The long tradition of fondly remembered made-for-TV films that replayed on Lifetime is not limited to poorly-acted teensploitation thrillers. In the 1990s the big networks aired quality crime dramas, too. There are 52 weeks in a year, and occasionally those weekend movies were great, without irony.
Such is the case of the two-year, two-film saga about Betty Broderick, 1991’s A Woman Scorned: The Betty Broderick Story, and 1992’s Her Final Fury: Betty Broderick, The Last Chapter. The first film was so well received that Meredith Baxter, who excellently plays Betty Broderick, received an Emmy nomination. (She was bested by Gena Rowlands for Face of a Stranger.)
The coverage of Broderick’s murder of her ex-husband, Dan, and his wife, Linda Kolkena Broderick, in 1989 was sensational. She was interviewed by Oprah twice! She has America in her grip as a woman who was battered emotionally and may have planned to kill herself in front of Dan and Linda. (She shot both, numerous times, while they were sleeping. You can hear a telling of their murders from My Favorite Murder.)
Thankfully, even if Baxter felt betrayed by Betty, the films do not side with her. (Sure, Dan was a louse, but he did not deserve to die.) A Woman Scorned manages to pack a lot in its two hours, and swiftly jumps into how unbalanced and depraved Betty is. One moment she’s on the soccer field, an invested soccer mom, and the next she’s ruining Christmas because she was given the “wrong” jewelry. And Baxter is so good.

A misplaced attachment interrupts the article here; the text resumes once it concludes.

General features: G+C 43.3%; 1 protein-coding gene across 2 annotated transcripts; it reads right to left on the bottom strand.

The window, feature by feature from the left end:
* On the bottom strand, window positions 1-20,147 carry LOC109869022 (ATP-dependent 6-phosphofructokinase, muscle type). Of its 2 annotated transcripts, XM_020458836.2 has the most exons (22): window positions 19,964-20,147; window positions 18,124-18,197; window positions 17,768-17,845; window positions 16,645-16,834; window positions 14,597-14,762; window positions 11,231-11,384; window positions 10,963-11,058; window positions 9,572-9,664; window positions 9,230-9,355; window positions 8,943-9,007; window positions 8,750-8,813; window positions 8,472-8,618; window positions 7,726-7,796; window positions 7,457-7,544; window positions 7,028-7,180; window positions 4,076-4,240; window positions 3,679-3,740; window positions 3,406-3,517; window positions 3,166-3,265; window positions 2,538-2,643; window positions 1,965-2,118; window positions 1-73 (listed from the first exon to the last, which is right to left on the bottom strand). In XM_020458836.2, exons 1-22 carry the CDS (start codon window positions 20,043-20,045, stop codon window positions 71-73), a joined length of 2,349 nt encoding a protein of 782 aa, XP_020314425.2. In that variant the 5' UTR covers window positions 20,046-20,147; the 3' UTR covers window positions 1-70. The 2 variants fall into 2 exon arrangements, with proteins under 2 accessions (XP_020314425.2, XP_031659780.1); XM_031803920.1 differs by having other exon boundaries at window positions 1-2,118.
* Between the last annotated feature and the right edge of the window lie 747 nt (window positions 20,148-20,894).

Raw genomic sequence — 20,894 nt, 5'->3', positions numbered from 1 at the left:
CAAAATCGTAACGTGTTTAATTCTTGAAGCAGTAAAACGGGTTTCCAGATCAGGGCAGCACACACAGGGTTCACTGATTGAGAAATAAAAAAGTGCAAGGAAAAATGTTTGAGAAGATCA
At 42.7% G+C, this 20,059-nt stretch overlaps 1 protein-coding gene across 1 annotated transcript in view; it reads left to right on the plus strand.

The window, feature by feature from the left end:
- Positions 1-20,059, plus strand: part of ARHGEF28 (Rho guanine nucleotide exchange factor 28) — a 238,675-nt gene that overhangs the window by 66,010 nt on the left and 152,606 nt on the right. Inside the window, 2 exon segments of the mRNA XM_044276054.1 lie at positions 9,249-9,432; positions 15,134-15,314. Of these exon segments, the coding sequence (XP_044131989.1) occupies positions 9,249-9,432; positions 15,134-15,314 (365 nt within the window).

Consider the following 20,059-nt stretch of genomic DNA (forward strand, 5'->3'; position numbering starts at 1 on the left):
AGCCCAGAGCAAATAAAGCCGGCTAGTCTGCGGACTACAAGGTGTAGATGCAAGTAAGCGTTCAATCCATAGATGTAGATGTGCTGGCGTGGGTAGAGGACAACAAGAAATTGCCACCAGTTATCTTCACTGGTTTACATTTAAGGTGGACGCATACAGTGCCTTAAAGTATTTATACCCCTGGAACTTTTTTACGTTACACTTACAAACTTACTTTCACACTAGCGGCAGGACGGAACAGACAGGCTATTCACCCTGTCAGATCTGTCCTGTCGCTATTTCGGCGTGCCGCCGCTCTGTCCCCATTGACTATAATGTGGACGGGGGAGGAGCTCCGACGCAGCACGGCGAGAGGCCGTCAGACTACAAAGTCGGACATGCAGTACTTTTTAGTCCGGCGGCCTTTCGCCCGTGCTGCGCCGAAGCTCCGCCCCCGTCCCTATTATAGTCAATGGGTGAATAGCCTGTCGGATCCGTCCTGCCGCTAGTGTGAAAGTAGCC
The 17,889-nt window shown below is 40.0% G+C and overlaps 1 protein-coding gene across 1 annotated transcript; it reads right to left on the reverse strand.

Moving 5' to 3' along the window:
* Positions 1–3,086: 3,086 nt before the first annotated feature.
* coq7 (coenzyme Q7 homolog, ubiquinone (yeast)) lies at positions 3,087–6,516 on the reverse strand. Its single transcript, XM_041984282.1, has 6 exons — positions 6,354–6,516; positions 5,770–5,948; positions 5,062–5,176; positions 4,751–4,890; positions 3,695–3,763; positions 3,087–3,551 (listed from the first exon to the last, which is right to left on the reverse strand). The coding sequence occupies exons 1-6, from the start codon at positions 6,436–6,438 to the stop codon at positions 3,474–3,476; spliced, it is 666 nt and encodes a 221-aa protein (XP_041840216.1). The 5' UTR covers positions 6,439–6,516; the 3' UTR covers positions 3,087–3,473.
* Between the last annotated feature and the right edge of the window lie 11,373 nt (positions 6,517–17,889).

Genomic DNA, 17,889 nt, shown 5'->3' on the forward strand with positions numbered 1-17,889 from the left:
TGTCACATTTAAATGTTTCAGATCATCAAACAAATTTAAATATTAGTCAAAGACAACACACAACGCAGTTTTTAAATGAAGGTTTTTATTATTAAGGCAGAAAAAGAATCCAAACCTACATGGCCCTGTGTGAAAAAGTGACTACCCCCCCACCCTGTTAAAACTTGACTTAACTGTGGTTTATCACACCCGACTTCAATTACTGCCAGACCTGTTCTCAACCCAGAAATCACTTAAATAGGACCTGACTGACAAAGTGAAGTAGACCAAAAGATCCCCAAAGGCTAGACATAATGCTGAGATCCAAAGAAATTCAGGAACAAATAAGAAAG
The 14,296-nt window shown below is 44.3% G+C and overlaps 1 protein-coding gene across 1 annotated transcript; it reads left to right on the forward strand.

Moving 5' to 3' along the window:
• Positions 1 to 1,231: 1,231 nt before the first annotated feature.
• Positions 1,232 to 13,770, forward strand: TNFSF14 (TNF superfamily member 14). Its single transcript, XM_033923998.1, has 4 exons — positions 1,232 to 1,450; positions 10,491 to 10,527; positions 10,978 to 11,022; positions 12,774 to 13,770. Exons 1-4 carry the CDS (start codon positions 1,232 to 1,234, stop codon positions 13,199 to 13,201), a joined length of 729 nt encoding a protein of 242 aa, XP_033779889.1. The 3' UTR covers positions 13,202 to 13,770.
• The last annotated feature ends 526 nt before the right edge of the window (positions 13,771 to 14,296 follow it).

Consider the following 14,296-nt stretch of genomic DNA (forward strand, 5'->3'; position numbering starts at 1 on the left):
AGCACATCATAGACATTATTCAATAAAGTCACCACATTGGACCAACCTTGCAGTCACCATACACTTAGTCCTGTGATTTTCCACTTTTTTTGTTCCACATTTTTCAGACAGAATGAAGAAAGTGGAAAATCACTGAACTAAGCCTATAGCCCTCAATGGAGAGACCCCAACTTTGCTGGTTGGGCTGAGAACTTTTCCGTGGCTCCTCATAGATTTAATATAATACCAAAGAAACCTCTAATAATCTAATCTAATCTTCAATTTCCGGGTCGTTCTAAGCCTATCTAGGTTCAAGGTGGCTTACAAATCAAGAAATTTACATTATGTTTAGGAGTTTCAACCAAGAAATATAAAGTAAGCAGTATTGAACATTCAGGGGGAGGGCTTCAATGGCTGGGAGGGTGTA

The first film also has a deft hand in looking at Dan’s infidelities. An oddly satisfying scene is when one of his firm’s secretaries, played by Debra Jo Rupp, demands a raise, quits, and calls him out for having an affair with a young, prettier woman. (She’s Linda, they eventually married.)
Much of the second film feels like a replay of the first. In defense of Her Final Fury, the film aired the following year, and audiences may have missed the circuslike trials. Most of the film is Broderick pacing in jail, fighting with her lawyers, and rolling her eyes in court. So while there is less drama and profanity, a viewer’s attention is not distracted by much else. The film also looks at investigators and lawyers, which only come in for the previous film’s final act, so you get a small taste of the efforts made to make sure that Broderick was successfully convicted. These plots are rather thin and seem quaint compared to today’s style of focusing on the men and women who catch killers (Mindhunter, Unsolved, etc.). Though the inclusion of Dan’s brother and Linda’s family is particularly slight, it’s a quiet reminder that Dan and Linda were victims of a heinous crime.
Both films were originally broadcast by CBS. Many viewers, however, have likely seen the films air back-to-back on Lifetime. As an experience, it’s not recommended. Broderick is a toxic, villainous character, and much like bingeing The Assassination of Gianni Versace, it can be taxing to spend that much time with a depraved killer. Given the choice between the two, A Woman Scorned is a preferred recommendation. Viewing both, however, is essential for any made-for-TV film devotee.